Things are different now, of course. For one thing, nobody pays for Infocom games anymore. Well, some might, but one couldn’t buy Spellbreaker today except as a collectible at collectible prices. The Invisiclues, too, are widely available. Now that money is no longer a concern, it is perhaps easier to appreciate what Spellbreaker is as opposed to resenting what it is not.

What is it? It’s hard, yes, but nearly all of the puzzles are very reasonably clued. It’s a (mostly) fair game that makes sense. It benefits from the advances that Infocom had recently made with regard to modularity. The player is tasked with collecting objects in order to open new geographies that often feel separate and connected all at once. One could make a reductionist argument that these objects–white cubes–are really just keys that gate areas, but the subjective experience of play is quite different from that. For one thing, Lebling’s succinct prose and surreal imagery make every so-called “door” feel entirely unique. This is, more than either Sorcerer or Enchanter, an insistently magical world where even the most mundane settings are connected by otherworldly strangeness.

Lebling’s succinct prose and surreal imagery make every so-called “door” feel entirely unique. This is, more than either Sorcerer or Enchanter, an insistently magical world where even the most mundane settings are connected by otherworldly strangeness.

It is, in this sense, as literary as A Mind Forever Voyaging. While that game is concerned with heady ethical and epistemological problems, Spellbreaker is surprisingly beautiful. At times, it is downright poetic. Consider, for instance, this bizarre scene in which light no longer protects the Novice (this is what I have always called him) from our age-old enemies, the grues:

Dark Room
This room is totally black, so black that you see nothing when you look around it. All light is absorbed by the substance of the place. You can tell it is physical, because you can feel your feet touching the floor, but your eyes tell you nothing.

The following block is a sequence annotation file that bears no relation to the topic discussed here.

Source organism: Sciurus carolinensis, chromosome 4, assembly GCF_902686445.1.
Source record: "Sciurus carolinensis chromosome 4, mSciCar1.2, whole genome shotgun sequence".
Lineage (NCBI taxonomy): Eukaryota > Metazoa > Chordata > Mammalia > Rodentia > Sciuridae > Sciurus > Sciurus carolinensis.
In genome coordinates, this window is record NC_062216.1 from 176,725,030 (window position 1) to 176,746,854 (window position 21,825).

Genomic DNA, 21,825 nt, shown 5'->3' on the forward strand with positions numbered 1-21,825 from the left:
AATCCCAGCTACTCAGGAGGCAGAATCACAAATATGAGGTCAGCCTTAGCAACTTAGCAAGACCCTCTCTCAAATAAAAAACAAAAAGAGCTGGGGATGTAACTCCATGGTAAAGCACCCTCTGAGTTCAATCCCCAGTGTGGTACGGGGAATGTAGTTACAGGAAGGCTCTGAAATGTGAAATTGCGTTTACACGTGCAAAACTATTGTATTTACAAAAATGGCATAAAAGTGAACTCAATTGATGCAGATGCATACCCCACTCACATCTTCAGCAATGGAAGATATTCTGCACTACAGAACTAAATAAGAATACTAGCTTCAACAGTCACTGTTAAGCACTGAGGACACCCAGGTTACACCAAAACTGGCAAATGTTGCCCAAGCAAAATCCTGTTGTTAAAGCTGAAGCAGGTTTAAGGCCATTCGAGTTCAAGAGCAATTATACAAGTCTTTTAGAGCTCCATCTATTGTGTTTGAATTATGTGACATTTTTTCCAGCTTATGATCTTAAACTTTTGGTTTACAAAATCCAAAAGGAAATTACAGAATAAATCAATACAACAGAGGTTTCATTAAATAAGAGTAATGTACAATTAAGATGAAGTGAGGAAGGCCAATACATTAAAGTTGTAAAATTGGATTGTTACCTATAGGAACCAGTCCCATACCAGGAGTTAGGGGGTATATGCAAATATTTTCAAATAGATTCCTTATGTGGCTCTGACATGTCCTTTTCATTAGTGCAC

As you leave, the "rock" cube reappears in your hand.

Dark Cave
This is a large cave with a rough floor. You can tell little about the surroundings, because your frotz spell doesn't seem to be working normally here and produces only a wan and sickly glow. The light coming from the zipper has been reduced to a thin, barely glowing stream of tiny blobs that drips, spurts and sputters uselessly to the ground. There it collects into a small pile which is slowly disappearing, perhaps by evaporation.

You make your way carefully in the almost non-existent light down to an area filled with dim shapes. They move about purposefully, making horrible gurgling noises. The floor is rough and jumbled near the walls, so you haven't been noticed yet.

Grue Cave
This is a large underground chamber filled with nightmarish, barely visible shapes. There is very dim light issuing from somewhere near the center of the room.

The shapes are coming closer. They have noticed the zipper.

They approach you warily, avoiding the tiny drips of light. They grab you, overwhelm you, and devour you, grunting, gurgling, and snapping at each other as they fight over the best parts.

    ****  You have died  ****

Spellbreaker is a game of often overlooked virtues. While the puzzles are, in fact, usually exceptional, they tend to eclipse discussion of Lebling’s prose. Moreover, I hardly ever see Spellbreaker mentioned as the last game in a six-game series. The ending–which is undoubtedly notable–is framed as an ending to the Enchanter Trilogy, and not as a mirror to, say, Zork III when it is undoubtedly both.

Coming Soon

I’ll spend the next two posts covering what I consider absent significances in the discourse surrounding Spellbreaker, particularly the story of both individual game and the Zork Saga. It’s also worth taking brief note of the continuing and unfortunate tendency toward tonal incoherence between Zork gray box packaging and the text of the games themselves.

What’s that? You’re wishing that I would spend time on Spellbreaker‘s famous puzzles? Look no further than Gold Machine’s complete playthrough (with commentary) of Spellbreaker, including maps, game saves, and transcripts. It includes some very excellent and insightful comments from other users. Check it out!

2 thoughts on “Spellbreaker: Endgame

  1. I can’t find the exact quote, but I’m pretty sure Graham Nelson is on the record as calling Spellbreaker his favorite Infocom game.

    I can say I had to use Invisiclues too much to entirely enjoy it, but I played it in the early 90s, and I’m not sure what I’d think of it now. (The only fortunate thing is using Invisiclues means I should mostly not remember puzzle solutions when I finally get to the game, so I can approach it fresh.)

    1. re: GN. I don’t think he says so specifically, but he followed the “let’s play” thread over at intfic, praising it highly. His comments are definitely worth a look, but I’d stay away if you’re planning a replay. It explicitly spoils every puzzle!

      I only needed help with one puzzle, but that’s mainly because I didn’t mind waiting for inspiration to strike. It took me a long time to complete.